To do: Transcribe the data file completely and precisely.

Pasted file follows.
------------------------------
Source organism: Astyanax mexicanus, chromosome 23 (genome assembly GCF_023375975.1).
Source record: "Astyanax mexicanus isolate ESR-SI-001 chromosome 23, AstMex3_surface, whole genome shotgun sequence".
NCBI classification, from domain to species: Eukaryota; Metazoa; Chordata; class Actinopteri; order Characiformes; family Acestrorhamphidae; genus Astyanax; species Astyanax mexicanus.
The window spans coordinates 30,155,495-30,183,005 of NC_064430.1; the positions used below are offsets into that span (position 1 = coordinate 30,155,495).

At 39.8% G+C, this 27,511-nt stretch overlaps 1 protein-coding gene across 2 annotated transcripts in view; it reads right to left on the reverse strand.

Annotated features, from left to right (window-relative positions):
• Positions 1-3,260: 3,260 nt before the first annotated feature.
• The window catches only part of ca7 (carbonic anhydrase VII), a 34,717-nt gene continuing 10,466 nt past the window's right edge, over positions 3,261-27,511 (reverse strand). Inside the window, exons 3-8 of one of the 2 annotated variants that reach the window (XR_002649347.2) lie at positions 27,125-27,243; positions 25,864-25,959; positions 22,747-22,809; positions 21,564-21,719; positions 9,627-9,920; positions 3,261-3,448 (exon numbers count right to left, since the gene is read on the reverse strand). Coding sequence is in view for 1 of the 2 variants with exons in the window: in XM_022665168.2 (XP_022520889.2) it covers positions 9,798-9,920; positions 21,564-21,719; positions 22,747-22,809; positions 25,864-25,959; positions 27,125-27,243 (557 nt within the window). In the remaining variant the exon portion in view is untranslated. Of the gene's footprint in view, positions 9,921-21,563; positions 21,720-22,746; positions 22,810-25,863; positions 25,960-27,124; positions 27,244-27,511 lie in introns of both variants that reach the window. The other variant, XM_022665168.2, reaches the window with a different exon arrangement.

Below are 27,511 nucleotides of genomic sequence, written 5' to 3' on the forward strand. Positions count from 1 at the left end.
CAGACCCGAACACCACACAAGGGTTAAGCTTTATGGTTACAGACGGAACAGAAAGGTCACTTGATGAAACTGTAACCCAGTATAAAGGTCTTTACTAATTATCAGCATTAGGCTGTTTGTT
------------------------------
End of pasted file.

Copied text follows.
Source organism: Astyanax mexicanus, chromosome 23 (genome assembly GCF_023375975.1).
Source record: "Astyanax mexicanus isolate ESR-SI-001 chromosome 23, AstMex3_surface, whole genome shotgun sequence".
NCBI classification, from domain to species: Eukaryota; Metazoa; Chordata; class Actinopteri; order Characiformes; family Acestrorhamphidae; genus Astyanax; species Astyanax mexicanus.
The window spans coordinates 30,155,495-30,183,005 of NC_064430.1; the positions used below are offsets into that span (position 1 = coordinate 30,155,495).

At 39.8% G+C, this 27,511-nt stretch overlaps 1 protein-coding gene across 2 annotated transcripts in view; it reads right to left on the reverse strand.

Annotated features, from left to right (window-relative positions):
• Positions 1-3,260: 3,260 nt before the first annotated feature.
• The window catches only part of ca7 (carbonic anhydrase VII), a 34,717-nt gene continuing 10,466 nt past the window's right edge, over positions 3,261-27,511 (reverse strand). Inside the window, exons 3-8 of one of the 2 annotated variants that reach the window (XR_002649347.2) lie at positions 27,125-27,243; positions 25,864-25,959; positions 22,747-22,809; positions 21,564-21,719; positions 9,627-9,920; positions 3,261-3,448 (exon numbers count right to left, since the gene is read on the reverse strand). Coding sequence is in view for 1 of the 2 variants with exons in the window: in XM_022665168.2 (XP_022520889.2) it covers positions 9,798-9,920; positions 21,564-21,719; positions 22,747-22,809; positions 25,864-25,959; positions 27,125-27,243 (557 nt within the window). In the remaining variant the exon portion in view is untranslated. Of the gene's footprint in view, positions 9,921-21,563; positions 21,720-22,746; positions 22,810-25,863; positions 25,960-27,124; positions 27,244-27,511 lie in introns of both variants that reach the window. The other variant, XM_022665168.2, reaches the window with a different exon arrangement.

Below are 27,511 nucleotides of genomic sequence, written 5' to 3' on the forward strand. Positions count from 1 at the left end.
CAGACCCGAACACCACACAAGGGTTAAGCTTTATGGTTACAGACGGAACAGAAAGGTCACTTGATGAAACTGTAACCCAGTATAAAGGTCTTTACTAATTATCAGCATTAGGCTGTTTGTT